Yemen and the United States of America began their partnership against terror over a decade ago, when in 2001, on the wake of al-Qaeda 's attack on the Twin towers in New York then-President Ali Abdullah Saleh made a historic trip to the White House and pledge to open his country to America and wedge war on al-Qaeda cells in the region. Sana'a-Washington's counter-terrorism's fate was sealed; soon, a sophisticated security apparatus was born to Yemen, with the arrival onto the scene of Yemen National Security Agency - bank rolled by Washington - and Yemen Central Security Forces - also banked rolled by the U.S with all the benefits such an oversea operation entailed in terms of dealing with terror cells -
A decade within its fight against terror and Washington had opened up in the region - Arabian Peninsula and Asian block - several fronts against al-Qaeda with no tangible victories to show for.
Strong of the knowledge that war was growing ever more unpopular in the United States, and the reports of soldiers' deaths more difficult to explain a decade after 9-11, Washington decided to take a new approach to counter-terrorism, using technology and local intelligence to strike at the heart of Islamic extremism.
Drones - unmanned planes - became Washington favored tool of war. With no human overheads and maximum strike capacity, American state officials saw no downfall to drones, already advocating technology would outdo the "axis of evil".
Within months Washington's "virtual war" rained down terror in the skies of Pakistan and Yemen, raising questions which to this day are awaiting answers. But beyond intentions and legal matters lies one concept which no one not even the U.S. can afford to escape; are drones working against terror or are they creating more terror and unrest, hence playing into al-Qaeda's rhetoric against the western invaders?
Yemen Drone Campaign
When Yemen 2011 uprising led to al-Qaeda invasion of Abyan - southern province of Yemen - Washington was quick to call on newly elected President Abdo Rabbo Mansour Hadi to set his house in order and address militarily the threat posed by Islamists in the region, especially since fear grew terror cells were spreading throughout the region like cancer; bringing to its fold more and more militants with every passing day.
Despite calls in Yemen against the use of drones by political and security activists, the White House decided to overlook Yemenis' argument of national sovereignty, stressing its national security was at stake and decisive actions needed to be taken.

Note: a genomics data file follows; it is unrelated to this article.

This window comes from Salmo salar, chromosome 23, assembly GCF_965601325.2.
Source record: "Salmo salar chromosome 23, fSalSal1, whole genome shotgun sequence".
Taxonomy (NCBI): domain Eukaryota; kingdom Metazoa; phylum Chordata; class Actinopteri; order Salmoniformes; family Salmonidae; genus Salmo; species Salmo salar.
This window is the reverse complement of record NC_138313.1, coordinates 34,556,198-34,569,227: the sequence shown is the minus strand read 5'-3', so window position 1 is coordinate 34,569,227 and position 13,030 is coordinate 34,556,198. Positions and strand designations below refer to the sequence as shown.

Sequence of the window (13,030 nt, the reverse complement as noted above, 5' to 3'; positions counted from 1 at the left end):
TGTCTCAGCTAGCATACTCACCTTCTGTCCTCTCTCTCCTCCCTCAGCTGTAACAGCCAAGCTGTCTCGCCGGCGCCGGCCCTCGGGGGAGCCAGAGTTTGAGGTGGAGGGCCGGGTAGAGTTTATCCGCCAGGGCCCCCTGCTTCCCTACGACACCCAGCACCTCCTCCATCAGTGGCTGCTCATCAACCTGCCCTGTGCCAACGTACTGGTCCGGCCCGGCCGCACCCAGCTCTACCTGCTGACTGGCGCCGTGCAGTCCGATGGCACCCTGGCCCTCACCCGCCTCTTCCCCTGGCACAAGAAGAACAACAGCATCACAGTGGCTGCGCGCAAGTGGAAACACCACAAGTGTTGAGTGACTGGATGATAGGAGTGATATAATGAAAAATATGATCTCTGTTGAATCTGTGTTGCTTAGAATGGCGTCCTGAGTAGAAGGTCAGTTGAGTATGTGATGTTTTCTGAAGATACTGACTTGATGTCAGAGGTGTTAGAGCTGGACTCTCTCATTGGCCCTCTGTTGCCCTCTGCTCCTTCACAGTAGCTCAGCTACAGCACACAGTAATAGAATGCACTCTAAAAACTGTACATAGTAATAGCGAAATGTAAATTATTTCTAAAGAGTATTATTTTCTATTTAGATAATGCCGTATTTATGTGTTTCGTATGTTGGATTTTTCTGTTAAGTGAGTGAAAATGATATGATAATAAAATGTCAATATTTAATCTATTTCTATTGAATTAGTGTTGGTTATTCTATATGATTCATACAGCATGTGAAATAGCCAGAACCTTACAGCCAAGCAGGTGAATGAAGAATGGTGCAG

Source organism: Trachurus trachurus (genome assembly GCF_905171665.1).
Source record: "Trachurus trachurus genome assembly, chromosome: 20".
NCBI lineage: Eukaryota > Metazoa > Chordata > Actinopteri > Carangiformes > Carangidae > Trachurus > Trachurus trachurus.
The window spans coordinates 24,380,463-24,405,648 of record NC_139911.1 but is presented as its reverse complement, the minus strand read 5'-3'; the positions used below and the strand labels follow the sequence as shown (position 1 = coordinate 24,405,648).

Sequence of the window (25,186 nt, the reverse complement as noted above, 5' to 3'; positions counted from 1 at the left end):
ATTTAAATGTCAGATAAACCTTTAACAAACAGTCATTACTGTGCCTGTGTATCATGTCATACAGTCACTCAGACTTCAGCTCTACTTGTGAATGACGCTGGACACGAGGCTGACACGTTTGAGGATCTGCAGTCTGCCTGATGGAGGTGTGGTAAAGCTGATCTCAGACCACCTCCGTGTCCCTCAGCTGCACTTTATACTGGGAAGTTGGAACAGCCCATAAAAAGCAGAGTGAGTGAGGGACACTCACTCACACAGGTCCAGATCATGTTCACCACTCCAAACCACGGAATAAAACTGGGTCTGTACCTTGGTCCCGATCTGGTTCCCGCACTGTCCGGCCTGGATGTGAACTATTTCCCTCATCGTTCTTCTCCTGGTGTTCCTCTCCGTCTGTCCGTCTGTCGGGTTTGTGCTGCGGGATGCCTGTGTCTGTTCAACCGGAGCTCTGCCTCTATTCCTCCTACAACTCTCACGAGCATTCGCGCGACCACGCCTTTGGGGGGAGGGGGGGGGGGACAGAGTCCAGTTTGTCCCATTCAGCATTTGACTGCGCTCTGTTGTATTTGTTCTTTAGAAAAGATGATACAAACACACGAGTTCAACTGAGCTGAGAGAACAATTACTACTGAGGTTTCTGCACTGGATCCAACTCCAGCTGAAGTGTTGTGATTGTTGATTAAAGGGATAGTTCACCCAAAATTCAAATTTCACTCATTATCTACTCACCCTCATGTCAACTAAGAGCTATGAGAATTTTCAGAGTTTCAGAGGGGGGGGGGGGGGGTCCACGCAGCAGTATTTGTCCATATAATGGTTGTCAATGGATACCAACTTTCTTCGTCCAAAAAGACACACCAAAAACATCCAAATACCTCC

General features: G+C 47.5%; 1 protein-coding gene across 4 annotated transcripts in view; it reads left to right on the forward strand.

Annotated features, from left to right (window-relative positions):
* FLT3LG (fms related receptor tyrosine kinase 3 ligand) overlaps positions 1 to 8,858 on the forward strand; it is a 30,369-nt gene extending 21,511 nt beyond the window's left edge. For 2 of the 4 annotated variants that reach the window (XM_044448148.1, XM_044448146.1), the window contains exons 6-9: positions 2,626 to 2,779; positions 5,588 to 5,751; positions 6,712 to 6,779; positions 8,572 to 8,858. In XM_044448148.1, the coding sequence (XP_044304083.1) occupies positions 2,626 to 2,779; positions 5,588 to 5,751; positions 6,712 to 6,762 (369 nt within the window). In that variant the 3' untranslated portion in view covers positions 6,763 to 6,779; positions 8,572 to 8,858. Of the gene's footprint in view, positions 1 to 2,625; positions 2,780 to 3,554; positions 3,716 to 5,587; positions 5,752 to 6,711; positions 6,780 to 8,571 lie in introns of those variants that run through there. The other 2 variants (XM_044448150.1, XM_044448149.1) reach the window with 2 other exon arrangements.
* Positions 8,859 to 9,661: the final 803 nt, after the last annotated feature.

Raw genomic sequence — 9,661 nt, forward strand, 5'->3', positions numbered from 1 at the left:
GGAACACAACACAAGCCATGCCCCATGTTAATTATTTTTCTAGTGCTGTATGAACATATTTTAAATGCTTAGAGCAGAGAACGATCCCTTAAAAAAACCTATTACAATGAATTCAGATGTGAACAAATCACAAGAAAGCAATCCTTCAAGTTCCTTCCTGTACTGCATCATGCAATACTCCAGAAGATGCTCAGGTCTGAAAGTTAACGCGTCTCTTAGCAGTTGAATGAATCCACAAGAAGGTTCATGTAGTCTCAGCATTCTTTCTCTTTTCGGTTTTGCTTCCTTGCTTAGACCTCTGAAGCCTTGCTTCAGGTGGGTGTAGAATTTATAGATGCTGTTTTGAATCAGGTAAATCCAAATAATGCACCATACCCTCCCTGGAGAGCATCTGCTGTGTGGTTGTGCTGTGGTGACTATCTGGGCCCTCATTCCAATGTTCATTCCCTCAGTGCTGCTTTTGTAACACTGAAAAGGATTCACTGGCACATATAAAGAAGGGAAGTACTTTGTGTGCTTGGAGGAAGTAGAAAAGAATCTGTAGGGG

On April 2012, American President Barack Hussain Obama signed
an order giving the CIA and the U.S Joint Special Operations Command - JSOC - greater leeway in the use of drones in Yemen.
The expanded authority allows the CIA and JSOC to fire on targets based solely on their intelligence “signatures” — patterns of behavior that are detected through signals intercepts, human sources and aerial surveillance, and that indicate the presence of an important operative or a plot against U.S. Interests
Essentially the Pentagon agreed that a "greater room for error" was acceptable - in which case more collateral casualties -
With such new rules of engagement, security analysts warned against the rift the policy will inevitably create between Yemen central government and the Pentagon.
Congressional officials expressed concerns that using signature strikes would raise the likelihood of killing militants who are not involved in plots against the United States, angering Yemeni tribes and potentially creating a new crop of al-Qaeda recruits.
Critics also challenged the legal grounds for expanding the drone campaign in Yemen. In an opinion piece published in The Washington Post in 2012, Bruce Ackerman, a law professor at Yale University, argued that war measures adopted in the aftermath of the Sept. 11, 2001, attacks were not aimed at al-Qaeda’s Yemeni affiliate and don’t provide Obama “with authority to respond to these threats without seeking further congressional consent.”
Moreover, Professor Ackerman estimated the use of drones in Yemen would“increase sympathy for al-Qaeda-linked militants and driving tribesmen to join a network linked to terrorist plots against the United States.”
A report in Foreign Affairs in 2012 came to the opposite conclusion.
Christopher Swift, a fellow at the University of Virginia’s Center for National Security Law, traveled to Yemen and found that “the factors driving young men into the insurgency are overwhelmingly economic” and are not a result of blowback from drone strikes. Indeed, according the Yemenis Swift interviewed, the drone strikes were hurting AQAP:
"To my astonishment, none of the individuals I interviewed drew a causal relationship between U.S. drone strikes and al Qaeda recruiting. Indeed, of the 40 men in this cohort, only five believed that U.S. drone strikes were helping al Qaeda more than they were hurting it. …